How do you conclude a resume? There is so much talk about properly outlining your professional documents, you want to make sure that you structure your resume-of all things-with the right sequence and format. This said, is there a right way and a wrong way to conclude your resume?

The answer? Not really. You have two options, and both are well received. The first, is to include a statement at the end that reads “Professional References upon Request”. This shows the employer that you do have at least three professional references that they can contact to get more information about you, as well as verify the information that you gave that relates to them in your resume outline.

If you do choose to include this statement, it means that-though a formality-you should have these professional references in a formal document, with updated contact information, ready to send at their request. The chances of employers actually asking for these references prior to an interview or even the final round of choosing the candidate is slim. This said, should always be prepared.

Do this, by determining at least three professional contacts that you have had that you have both: worked closely with, and also had a good relationship with. These could be supervisors in previous jobs, fellow employees in previous jobs, or even clients of your own. Do not include any relative or friends-unless the friendships were initiated in a professional work atmosphere.

Once you have a number of ideas for who might be good professional references call them up and ask them if they would be willing to be your professional references. If so, ask for the best contact information that employers should use, and what their current job title is-as employers often want to know this. Include their full name, how long you have known them, how you know them, what their current job title is, and contact information in your professional references document. It should look like this:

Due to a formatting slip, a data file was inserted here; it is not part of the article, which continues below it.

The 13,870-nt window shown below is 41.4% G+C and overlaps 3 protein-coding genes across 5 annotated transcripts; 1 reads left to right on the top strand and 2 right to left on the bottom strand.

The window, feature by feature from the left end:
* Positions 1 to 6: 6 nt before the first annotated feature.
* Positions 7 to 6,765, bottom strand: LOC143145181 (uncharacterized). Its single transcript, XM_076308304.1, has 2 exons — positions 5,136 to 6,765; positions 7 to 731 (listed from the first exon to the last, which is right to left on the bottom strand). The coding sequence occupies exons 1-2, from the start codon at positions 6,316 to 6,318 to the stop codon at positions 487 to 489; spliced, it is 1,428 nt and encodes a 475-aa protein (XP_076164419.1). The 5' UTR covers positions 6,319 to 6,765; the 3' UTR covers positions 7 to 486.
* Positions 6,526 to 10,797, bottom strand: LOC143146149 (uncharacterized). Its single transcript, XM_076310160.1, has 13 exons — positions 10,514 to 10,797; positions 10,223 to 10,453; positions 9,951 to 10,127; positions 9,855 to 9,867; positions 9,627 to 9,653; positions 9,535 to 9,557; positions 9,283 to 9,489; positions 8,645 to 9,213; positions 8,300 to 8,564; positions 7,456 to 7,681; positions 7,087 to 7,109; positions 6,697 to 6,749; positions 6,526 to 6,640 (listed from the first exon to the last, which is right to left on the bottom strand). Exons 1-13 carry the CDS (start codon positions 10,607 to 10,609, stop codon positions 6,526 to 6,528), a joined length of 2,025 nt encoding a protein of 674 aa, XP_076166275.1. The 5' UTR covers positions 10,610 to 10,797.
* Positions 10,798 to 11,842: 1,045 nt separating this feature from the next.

Professional References

1.Sheila Barnes; Manager of Hirohito Press
Coworker at Hirohito and Bailey
Known for 5 years
2.Tom Jordan; Associate Publisher
Supervisor at Great Waters Publishing
Known for 3 years
3.Rory Dredder; Senior Editor of Hawaiian Children Inc.
Supervisor at Hawaiian Children Inc.
Known for 10 years

If you decide not to conclude your resume with this statement, this is fine-as it is assumed that you have them to offer-as all positions require some sort of professional references to speak for your work style and experience. Since the resume is not a letter document and works more like a chart, there is no need to conclude it with any personal address or mention of anything further. Your last section on “skills and achievements” or “relevant coursework” or “licenses and certifications” could be the final words listed on the document; and this will be accepted as standard by a potential employer.